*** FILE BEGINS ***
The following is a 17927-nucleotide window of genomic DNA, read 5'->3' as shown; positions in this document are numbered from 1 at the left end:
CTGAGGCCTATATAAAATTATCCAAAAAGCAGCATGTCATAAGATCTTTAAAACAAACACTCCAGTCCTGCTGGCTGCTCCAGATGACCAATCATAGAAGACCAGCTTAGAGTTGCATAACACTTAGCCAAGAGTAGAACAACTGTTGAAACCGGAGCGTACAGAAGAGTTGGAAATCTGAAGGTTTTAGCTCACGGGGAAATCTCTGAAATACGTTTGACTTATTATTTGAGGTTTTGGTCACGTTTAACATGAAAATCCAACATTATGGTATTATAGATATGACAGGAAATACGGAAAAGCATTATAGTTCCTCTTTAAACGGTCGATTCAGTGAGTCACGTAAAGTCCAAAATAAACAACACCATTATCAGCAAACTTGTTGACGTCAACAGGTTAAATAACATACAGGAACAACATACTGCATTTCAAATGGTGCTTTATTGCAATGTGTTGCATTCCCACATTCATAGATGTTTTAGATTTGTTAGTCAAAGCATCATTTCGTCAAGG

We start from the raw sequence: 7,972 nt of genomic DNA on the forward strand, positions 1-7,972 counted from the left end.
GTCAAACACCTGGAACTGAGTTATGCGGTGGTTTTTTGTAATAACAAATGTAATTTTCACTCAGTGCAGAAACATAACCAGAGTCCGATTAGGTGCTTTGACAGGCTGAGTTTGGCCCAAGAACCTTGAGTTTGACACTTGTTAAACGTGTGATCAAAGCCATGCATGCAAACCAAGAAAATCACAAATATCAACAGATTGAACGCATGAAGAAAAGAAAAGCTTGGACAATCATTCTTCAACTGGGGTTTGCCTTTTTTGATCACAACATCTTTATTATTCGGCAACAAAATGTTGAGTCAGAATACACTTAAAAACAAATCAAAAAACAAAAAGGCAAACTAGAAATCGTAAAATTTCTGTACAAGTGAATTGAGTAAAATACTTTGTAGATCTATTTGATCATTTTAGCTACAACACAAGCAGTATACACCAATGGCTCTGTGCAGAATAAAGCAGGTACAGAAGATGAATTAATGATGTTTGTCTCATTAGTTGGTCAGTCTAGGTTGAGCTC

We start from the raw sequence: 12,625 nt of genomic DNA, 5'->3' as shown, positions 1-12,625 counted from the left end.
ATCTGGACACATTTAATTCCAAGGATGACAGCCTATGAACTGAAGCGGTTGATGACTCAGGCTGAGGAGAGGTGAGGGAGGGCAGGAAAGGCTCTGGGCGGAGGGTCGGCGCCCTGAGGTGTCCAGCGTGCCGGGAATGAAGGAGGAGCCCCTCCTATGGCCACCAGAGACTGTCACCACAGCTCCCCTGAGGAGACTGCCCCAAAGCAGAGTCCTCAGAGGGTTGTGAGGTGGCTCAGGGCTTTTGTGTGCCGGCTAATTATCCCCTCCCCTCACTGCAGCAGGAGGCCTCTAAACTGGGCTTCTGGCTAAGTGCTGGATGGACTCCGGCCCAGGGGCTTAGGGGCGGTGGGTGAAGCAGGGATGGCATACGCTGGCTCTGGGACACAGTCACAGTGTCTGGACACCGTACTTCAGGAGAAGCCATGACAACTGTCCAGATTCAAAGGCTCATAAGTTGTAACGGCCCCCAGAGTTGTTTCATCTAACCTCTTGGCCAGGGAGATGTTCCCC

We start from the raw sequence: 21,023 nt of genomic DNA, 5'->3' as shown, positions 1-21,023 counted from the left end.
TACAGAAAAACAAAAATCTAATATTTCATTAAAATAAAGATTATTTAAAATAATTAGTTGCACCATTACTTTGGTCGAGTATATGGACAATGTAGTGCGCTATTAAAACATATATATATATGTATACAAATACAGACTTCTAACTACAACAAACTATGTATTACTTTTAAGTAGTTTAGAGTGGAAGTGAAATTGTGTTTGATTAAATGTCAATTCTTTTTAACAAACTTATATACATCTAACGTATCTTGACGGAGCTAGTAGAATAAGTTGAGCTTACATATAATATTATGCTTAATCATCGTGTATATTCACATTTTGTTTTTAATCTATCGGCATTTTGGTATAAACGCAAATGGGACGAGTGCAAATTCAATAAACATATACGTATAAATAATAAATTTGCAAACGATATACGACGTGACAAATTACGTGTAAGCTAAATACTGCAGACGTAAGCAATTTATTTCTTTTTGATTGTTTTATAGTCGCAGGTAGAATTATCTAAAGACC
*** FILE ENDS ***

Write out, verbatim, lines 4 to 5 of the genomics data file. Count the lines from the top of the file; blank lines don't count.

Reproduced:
GTCAAACACCTGGAACTGAGTTATGCGGTGGTTTTTTGTAATAACAAATGTAATTTTCACTCAGTGCAGAAACATAACCAGAGTCCGATTAGGTGCTTTGACAGGCTGAGTTTGGCCCAAGAACCTTGAGTTTGACACTTGTTAAACGTGTGATCAAAGCCATGCATGCAAACCAAGAAAATCACAAATATCAACAGATTGAACGCATGAAGAAAAGAAAAGCTTGGACAATCATTCTTCAACTGGGGTTTGCCTTTTTTGATCACAACATCTTTATTATTCGGCAACAAAATGTTGAGTCAGAATACACTTAAAAACAAATCAAAAAACAAAAAGGCAAACTAGAAATCGTAAAATTTCTGTACAAGTGAATTGAGTAAAATACTTTGTAGATCTATTTGATCATTTTAGCTACAACACAAGCAGTATACACCAATGGCTCTGTGCAGAATAAAGCAGGTACAGAAGATGAATTAATGATGTTTGTCTCATTAGTTGGTCAGTCTAGGTTGAGCTC

We start from the raw sequence: 12,625 nt of genomic DNA, 5'->3' as shown, positions 1-12,625 counted from the left end.